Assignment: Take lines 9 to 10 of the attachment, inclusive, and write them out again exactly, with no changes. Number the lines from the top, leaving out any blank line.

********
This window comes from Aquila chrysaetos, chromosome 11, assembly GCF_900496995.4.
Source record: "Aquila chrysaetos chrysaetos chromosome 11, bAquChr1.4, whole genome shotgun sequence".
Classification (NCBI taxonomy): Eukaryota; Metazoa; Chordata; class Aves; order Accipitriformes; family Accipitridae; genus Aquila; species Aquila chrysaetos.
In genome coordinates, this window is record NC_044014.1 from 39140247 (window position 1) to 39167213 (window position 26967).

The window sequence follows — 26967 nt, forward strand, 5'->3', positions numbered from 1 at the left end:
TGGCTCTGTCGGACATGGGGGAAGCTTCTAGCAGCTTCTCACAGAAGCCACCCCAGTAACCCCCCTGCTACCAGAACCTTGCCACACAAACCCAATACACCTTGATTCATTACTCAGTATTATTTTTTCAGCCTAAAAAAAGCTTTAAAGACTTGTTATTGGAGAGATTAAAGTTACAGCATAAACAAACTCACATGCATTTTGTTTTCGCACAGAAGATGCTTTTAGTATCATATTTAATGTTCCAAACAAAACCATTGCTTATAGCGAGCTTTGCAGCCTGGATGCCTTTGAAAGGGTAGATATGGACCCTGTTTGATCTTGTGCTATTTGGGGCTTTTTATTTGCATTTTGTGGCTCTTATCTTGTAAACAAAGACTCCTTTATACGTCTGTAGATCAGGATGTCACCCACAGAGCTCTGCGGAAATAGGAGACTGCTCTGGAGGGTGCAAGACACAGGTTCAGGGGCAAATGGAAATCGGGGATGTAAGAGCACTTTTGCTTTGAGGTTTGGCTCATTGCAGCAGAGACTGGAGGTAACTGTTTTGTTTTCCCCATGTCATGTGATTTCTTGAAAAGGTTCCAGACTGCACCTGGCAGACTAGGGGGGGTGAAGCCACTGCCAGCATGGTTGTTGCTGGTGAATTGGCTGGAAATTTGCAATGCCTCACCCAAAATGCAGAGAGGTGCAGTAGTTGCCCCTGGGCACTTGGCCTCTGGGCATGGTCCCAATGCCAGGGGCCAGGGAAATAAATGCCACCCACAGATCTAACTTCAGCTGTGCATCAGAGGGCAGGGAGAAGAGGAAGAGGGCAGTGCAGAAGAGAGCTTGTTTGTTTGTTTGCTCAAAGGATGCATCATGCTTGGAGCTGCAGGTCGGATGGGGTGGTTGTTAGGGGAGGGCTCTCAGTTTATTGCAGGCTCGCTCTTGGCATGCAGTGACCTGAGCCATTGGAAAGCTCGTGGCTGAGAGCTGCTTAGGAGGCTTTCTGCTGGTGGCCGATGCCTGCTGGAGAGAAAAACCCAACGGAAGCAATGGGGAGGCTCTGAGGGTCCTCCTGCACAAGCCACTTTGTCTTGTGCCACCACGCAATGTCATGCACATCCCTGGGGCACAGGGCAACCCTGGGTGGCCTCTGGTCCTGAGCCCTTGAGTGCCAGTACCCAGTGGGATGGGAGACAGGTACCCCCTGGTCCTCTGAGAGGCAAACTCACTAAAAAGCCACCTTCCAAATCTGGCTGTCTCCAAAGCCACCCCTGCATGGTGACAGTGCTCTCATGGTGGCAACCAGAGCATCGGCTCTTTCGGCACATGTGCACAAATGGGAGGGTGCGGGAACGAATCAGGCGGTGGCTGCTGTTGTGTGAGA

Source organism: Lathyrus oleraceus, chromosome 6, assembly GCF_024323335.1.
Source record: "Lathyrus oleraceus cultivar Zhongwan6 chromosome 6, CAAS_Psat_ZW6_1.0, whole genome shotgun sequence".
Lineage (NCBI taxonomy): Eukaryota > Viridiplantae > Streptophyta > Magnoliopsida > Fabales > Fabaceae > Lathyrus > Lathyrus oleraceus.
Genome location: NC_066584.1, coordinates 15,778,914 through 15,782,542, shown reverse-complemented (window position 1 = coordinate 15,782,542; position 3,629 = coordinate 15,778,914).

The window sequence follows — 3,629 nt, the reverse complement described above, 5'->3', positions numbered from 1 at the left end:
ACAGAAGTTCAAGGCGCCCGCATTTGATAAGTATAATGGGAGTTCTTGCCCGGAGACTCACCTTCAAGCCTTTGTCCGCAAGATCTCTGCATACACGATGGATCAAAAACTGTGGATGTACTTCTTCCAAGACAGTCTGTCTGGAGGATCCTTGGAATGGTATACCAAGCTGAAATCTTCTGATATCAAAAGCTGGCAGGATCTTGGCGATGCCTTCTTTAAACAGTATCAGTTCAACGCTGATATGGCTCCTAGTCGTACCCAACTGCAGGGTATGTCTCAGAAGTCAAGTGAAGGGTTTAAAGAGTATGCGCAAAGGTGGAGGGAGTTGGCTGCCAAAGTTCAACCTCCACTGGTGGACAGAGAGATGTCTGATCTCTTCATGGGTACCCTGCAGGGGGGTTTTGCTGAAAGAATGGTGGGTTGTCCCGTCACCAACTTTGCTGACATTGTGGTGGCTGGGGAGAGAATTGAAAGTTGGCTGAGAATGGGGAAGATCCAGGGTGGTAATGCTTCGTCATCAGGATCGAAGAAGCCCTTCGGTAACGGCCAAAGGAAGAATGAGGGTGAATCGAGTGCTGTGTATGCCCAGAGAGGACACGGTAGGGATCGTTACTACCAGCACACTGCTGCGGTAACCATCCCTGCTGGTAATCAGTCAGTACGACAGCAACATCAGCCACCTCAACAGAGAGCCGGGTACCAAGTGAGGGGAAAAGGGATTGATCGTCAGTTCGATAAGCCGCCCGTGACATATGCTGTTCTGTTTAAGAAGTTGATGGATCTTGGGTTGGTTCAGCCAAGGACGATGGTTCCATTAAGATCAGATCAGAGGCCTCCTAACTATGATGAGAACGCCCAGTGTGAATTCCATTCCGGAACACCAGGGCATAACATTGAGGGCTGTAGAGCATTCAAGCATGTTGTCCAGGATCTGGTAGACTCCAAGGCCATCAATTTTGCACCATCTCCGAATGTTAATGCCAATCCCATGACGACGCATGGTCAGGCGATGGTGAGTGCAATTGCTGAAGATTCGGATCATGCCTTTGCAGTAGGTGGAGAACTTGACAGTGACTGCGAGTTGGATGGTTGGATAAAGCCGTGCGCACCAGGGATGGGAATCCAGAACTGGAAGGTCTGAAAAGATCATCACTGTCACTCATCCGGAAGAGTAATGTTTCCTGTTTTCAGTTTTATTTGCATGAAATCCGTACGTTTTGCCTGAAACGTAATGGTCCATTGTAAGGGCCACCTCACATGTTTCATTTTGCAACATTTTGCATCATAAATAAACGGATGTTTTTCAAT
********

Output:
Lineage (NCBI taxonomy): Eukaryota > Viridiplantae > Streptophyta > Magnoliopsida > Fabales > Fabaceae > Lathyrus > Lathyrus oleraceus.
Genome location: NC_066584.1, coordinates 15,778,914 through 15,782,542, shown reverse-complemented (window position 1 = coordinate 15,782,542; position 3,629 = coordinate 15,778,914).